Battle Between IHSA and Pritzker with Basketball


By Luca Hatzopoulos, Managing and Social Media Editor

With rising Covid cases and the winter sports season approaching, determining which sports will get a season in the winter is difficult. The winter sports season got pushed back to Nov. 16 for all winter sports but now, girls and boys basketball have been labeled as high-risk, after previously being medium-risk. The Illinois Department of Public Health labeled basketball as high risk on Tuesday, Oct. 27, which led to Governor, J.B. Pritzker, placing the winter basketball season on hold. That decision did not leave a lot of student-athletes very happy.

“I believe this is being blown out of proportion, and we should be able to start our season on time. My AAU team has been playing inside and outside since June 1st, and there have been no corona outbreaks with a club that has over 500 kids. If our season is moved to the spring we will have to fight for gym space with volleyball, and will shorten practices and cancel games. We need to start our season now and not wait,” varsity girls basketball player, MurphyMaeve Holleran said.

Before Pritzker announced his decision, the IHSA held a meeting a few days prior to discuss the foregoing of the winter basketball season. Blindsighted by the decision Pritzker made, the IHSA defied his ruling and on Oct. 28th, and announced that they will continue basketball season on November 16th.

In response to that decision, on Oct. 29, in a press conference, Pritzker said that all high-risk sports are being pushed back to the spring, which would include basketball.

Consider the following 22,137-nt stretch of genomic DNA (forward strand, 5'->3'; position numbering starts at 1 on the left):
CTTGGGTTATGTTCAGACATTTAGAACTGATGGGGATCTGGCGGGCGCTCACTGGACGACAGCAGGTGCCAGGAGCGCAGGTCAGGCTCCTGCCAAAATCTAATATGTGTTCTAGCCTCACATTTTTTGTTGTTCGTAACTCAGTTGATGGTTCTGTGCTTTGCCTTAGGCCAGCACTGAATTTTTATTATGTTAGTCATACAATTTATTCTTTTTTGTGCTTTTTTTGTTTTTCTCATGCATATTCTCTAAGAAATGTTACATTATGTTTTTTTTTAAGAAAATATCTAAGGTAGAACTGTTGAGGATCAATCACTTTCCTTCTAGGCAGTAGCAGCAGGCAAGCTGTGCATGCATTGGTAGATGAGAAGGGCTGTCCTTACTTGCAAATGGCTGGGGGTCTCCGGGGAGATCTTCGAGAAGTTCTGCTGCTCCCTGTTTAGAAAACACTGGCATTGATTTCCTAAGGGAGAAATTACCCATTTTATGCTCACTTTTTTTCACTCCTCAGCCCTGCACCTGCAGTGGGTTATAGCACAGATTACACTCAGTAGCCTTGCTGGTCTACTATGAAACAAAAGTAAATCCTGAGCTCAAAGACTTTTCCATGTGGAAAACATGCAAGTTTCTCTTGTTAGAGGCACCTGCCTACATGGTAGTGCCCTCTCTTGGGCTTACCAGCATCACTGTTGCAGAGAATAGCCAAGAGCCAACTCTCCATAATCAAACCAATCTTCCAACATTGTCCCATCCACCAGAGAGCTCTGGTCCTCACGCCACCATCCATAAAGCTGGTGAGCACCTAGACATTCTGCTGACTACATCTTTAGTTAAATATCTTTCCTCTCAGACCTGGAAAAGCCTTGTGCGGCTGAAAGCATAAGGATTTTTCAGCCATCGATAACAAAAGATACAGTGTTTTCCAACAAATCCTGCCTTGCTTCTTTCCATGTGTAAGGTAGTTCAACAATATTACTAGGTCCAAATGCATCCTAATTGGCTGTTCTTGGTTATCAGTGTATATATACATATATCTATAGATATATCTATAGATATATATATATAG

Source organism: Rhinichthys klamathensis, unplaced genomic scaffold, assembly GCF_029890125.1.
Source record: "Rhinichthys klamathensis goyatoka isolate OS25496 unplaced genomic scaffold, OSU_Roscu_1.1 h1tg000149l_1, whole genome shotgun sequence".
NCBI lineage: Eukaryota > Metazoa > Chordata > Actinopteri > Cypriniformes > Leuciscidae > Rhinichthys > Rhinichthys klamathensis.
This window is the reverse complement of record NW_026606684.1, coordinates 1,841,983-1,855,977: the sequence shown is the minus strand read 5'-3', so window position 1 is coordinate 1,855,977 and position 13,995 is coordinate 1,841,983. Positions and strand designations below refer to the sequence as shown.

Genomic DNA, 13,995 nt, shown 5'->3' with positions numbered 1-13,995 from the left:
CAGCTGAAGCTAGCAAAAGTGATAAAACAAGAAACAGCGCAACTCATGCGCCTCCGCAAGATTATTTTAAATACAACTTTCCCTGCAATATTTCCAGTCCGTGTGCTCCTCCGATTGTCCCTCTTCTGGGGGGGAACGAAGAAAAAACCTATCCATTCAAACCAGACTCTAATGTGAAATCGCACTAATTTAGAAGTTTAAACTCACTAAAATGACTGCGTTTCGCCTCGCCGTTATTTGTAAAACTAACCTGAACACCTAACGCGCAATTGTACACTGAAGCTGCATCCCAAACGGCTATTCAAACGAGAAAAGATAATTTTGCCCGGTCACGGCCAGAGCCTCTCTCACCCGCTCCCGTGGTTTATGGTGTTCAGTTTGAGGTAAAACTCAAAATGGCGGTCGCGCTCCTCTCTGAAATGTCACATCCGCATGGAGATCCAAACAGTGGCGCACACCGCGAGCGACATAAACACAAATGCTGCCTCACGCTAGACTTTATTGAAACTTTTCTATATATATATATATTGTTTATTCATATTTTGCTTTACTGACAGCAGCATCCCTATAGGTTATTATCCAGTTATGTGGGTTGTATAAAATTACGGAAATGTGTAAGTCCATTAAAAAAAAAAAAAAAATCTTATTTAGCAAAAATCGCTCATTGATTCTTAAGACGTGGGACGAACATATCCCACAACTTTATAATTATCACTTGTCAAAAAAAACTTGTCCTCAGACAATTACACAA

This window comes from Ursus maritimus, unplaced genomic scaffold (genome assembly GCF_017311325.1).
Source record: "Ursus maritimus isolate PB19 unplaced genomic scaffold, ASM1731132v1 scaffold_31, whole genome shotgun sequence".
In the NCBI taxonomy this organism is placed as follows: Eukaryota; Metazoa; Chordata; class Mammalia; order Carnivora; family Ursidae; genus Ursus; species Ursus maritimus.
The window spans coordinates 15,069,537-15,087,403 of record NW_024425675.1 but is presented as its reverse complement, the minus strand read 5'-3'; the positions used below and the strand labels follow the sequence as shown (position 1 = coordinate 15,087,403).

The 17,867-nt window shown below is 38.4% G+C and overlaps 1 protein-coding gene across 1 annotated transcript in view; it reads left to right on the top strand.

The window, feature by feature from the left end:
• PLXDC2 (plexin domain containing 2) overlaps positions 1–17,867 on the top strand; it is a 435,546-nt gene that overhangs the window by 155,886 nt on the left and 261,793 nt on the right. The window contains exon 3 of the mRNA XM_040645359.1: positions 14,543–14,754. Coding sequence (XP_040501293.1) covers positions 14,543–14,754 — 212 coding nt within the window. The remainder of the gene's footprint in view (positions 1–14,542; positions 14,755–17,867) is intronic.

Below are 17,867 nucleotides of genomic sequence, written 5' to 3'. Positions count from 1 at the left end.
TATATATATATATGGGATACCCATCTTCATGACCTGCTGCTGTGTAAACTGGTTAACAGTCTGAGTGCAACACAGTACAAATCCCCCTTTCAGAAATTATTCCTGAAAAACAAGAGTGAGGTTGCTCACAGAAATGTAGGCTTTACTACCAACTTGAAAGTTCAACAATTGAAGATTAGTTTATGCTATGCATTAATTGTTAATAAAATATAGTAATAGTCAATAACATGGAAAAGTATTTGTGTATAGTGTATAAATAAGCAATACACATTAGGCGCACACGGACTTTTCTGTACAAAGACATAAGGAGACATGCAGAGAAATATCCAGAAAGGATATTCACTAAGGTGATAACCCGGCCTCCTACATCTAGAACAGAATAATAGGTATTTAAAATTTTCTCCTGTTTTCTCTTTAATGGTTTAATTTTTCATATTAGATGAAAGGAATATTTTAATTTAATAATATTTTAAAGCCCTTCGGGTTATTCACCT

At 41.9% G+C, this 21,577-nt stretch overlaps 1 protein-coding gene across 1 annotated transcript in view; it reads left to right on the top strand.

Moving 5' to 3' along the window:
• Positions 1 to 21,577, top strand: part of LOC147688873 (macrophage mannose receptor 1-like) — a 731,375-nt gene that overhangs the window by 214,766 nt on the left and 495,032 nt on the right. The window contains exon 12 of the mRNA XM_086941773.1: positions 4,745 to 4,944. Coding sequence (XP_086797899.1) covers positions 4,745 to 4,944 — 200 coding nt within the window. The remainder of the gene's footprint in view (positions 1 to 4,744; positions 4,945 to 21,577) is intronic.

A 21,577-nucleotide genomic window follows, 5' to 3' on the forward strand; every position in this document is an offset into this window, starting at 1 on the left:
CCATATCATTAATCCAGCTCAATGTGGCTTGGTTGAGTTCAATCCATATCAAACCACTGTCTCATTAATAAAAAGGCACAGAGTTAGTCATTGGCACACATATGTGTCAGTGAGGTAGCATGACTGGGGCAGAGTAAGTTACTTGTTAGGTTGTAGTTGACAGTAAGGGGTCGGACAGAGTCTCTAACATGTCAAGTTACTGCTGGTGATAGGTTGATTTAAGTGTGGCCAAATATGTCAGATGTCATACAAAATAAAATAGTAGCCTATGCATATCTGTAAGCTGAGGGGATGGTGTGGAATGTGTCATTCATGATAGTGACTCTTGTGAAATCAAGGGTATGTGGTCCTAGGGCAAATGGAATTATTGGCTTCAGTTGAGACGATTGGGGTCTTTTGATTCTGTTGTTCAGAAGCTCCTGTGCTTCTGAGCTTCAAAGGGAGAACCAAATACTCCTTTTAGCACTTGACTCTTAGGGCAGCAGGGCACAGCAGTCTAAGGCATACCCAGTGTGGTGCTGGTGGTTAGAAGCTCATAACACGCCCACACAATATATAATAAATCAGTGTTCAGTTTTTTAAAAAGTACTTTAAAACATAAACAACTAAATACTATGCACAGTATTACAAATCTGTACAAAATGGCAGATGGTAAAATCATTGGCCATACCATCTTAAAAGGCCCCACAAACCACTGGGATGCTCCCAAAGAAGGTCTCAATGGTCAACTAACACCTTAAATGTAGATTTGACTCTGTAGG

According to Michael O’Brien, a Chicago Sun Times High School Sports Editor, “The disagreement between the IHSA and the governor/IDPH means the final decision will come down to individual school districts,” O’brien said in his most recent article published on Nov. 2.

Chicago Public schools (CPS) made the decision to follow Pritzker and not start until the spring. However, the “spring” is an area of unknown. Not knowing if Pritzker means when the season of spring actually starts (March 20) or when the IHSA is starting spring sports (Feb. 15).

Entering yet another unprecedented time, athletes are caught in a sticky situation when having to choose which sports they want to play this year. With volleyball, basketball and football all overlapping in the spring season, two or even three sport athletes are only able to choose one of those three options, which must be extremely difficult.

Now with these 3 sports overlapping, and much more, it’ll be a major challenge to figure out how to share gym space between multiple sports each at four different levels.

“As much as I’m excited to play in the spring, how much are we really getting to play? We only have two gyms to work with, and about six courts to fit all of girls volleyball and all of basketball. This just won’t work, and it’s very aggravating considering everything else that has already been taken from us,” varsity girls volleyball player, Gianna Pehar, said.

Most athletes haven’t played with their varsity team since their season ended or during the summer workouts, if your sport offered it. With that being said, it could put a strain on the teams chemistry because they haven’t had the opportunity to practice with each other for numerous months.

“I feel like this upcoming season is going to hold a lot of challenges due to the certain circumstances that have happened and not allowing us to practice as a full team yet. I still believe in our team but we need t get ready even with this extended time before the season,” varsity boys basketball player, Lucas Vidrean, said.

With this whole situation is changing day-by-day it will be interesting to see what schools decide to start on Nov. 16, and what schools listen to Pritzker and hold off until the spring.